‘Living Funerals’ Simulate Death To Help Re-Revaluate Life Priorities

By Danae King
The Columbus Dispatch, Ohio

WWR Article Summary (tl;dr) Living funerals, which are growing in the United States, were first conducted in South Korea in an effort to prevent suicides by helping people to see the value of their lives. 


Kristen Slangerup has heard about people getting a new perspective on life after a near-death experience.

For the 36-year-old Dublin, Ohio, resident, a living funeral came as close as possible to getting that experience, without the danger and trauma.

“You do get that new take and new approach,” she said.

Slangerup attended a “living,” or mock, funeral hosted by local death doula Donna Baker during her birthday-weekend celebrations in August.

“It was a great way to come into my 36th year, feeling alive and not taking anything for granted,” Slangerup said.

Living funerals, first conducted in South Korea in an effort to prevent suicides by helping people to see the value of their lives, are growing in popularity in the United States.

The roughly two-hour guided meditation hosted by Baker starts with participants writing last words to loved ones and reading them aloud to a handful of other participants if they so choose. They then lie down, and a shroud is placed over them as they are guided through what should feel like the emotions and physical experience of dying, and then coming back to life.

During a class last Sunday, for instance, Baker had participants breathe as they stretched each limb, feeling their muscles and bones, and had them sink into their yoga, mimicking lifelessness.

“Let yourself be pressed down by the weight of death,” she said. “Lay still, relax. … There’s no longer anything for you to do but listen to my voice and imagine you’re dying.”

Once she led participants through a simulation of their physical body dying, she guided them through them losing their consciousness.

“Imagine that this consciousness inside you is shrinking,” she said. “You now become completely inert, it’s time to guide your mind to a quiet place. … Just say to yourself, ‘Yes, I am dying,'”

As they went through the class, a memorial photo sat in front of each participant, with the year of birth and the year of the so-called death: 2020.

Baker was partly inspired to begin hosting the ceremonies last summer after hearing about others’ near-death experiences. Death doulas such as Baker help people at the end of their life with the process of dying, much as birth doulas help at the beginning of life.

“I just always thought, I wonder if we could sort of re-create that awakening where you feel like you’re done or you’ve lost everything, or you feel like you’ve died and been brought back to life,” said Baker, who founded her private service, Columbus Community Deathcare, in March. “Can we get into the mood where you can have a wake-up call without experiencing that trauma?”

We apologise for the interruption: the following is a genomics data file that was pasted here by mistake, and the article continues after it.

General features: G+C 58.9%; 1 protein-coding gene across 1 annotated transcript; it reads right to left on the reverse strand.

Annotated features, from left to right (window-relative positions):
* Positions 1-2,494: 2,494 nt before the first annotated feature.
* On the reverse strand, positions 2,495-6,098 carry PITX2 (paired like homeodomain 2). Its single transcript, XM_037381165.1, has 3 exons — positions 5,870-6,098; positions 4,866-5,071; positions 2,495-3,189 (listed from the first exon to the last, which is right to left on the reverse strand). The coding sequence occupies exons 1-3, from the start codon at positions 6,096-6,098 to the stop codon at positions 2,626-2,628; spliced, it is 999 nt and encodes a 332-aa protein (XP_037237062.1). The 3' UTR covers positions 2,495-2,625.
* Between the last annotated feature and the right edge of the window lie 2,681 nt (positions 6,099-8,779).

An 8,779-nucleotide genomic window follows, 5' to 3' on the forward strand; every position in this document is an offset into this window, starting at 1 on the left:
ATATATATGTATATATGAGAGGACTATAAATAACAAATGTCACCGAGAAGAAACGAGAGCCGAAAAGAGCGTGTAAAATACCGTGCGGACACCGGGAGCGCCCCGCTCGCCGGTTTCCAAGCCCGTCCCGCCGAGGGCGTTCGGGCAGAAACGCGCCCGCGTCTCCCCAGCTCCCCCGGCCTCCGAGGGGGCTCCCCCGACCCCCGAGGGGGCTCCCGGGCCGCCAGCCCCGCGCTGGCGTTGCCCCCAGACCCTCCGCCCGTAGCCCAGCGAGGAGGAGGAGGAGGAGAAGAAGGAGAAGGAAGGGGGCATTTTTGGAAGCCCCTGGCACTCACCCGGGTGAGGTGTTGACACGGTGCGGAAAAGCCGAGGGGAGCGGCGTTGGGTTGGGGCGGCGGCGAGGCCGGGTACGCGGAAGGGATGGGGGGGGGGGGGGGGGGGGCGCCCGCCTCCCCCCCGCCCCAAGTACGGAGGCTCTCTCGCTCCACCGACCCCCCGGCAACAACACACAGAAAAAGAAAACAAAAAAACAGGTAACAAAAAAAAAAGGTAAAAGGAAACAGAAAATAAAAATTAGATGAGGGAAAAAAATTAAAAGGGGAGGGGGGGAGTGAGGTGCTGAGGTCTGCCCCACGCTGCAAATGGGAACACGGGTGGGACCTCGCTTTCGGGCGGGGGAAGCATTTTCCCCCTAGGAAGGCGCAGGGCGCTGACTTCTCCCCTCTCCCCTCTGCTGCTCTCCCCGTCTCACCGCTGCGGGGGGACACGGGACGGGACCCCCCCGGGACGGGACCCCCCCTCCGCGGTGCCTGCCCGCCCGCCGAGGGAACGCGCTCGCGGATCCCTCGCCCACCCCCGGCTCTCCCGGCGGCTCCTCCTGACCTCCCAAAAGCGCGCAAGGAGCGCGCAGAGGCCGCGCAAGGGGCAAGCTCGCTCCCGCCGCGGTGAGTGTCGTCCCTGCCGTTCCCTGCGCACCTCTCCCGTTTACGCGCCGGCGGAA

Although contemplating mortality is a large part of the living funerals, those who host them say they are much more about living, and making the most out of life.

Death doula Emily Cross, founder of Steady Waves End of Life Services in Austin, Texas, searched for people hosting living-funeral ceremonies in the U.S. after hearing about the practice in South Korea.

Finding no one, Cross started hosting the ceremonies in Texas in 2017. Now, she trains others to be hosts. Baker is among 13 she has trained, and Cross is teaching four more.

Cross said she does it because she thinks contemplating mortality in a serious way is rare, but important.

“You hear quotes all the time like, ‘Live like it’s your last day’ or ‘You only live once,’ but to sit down and look at your memorial photograph as if you’re already gone and writing your last words, it’s a different experience,” she said. “I think it creates this impetus to live in alignment with your values and your ethics and your hopes and dreams, to feel deeply that it is all temporary.”

Baker said she has heard a variety of responses from participants. One woman decided she was going to leave her husband after the ceremony.

Another man got so choked up that he couldn’t finish reading his final thoughts. He later decided to use what he had written as his actual final words, so he put them with his will.

“It’s not a morbid workshop; it’s not a mournful experience; it’s hard, but looking at your life in a really honest and deep way is hard,” Baker said.
One goal is to make death become part of life and not a crisis.

Baker hopes that people leave the ceremony with a fresh start or perspective and the added benefit of having thought about their death long before most people do.

Most of those who attend Baker’s ceremonies aren’t approaching death but are young, healthy people who want to think about death.

“Thinking about mortality can spur tremendous growth in a person,” Cross said.

For Slangerup, reading her final words aloud was cathartic, and, the experience helped her reprioritize her life.

When she “came back to life” during the exercise, Slangerup was overcome with gratefulness to be alive, so much so that she has recommended the living funeral to friends.

“You don’t get a second chance at life,” Slangerup said, “so it’s the closest you can come to that experience of ‘How would I live my life differently if I could do it over again?'”
Distributed by Tribune Content Agency, LLC.

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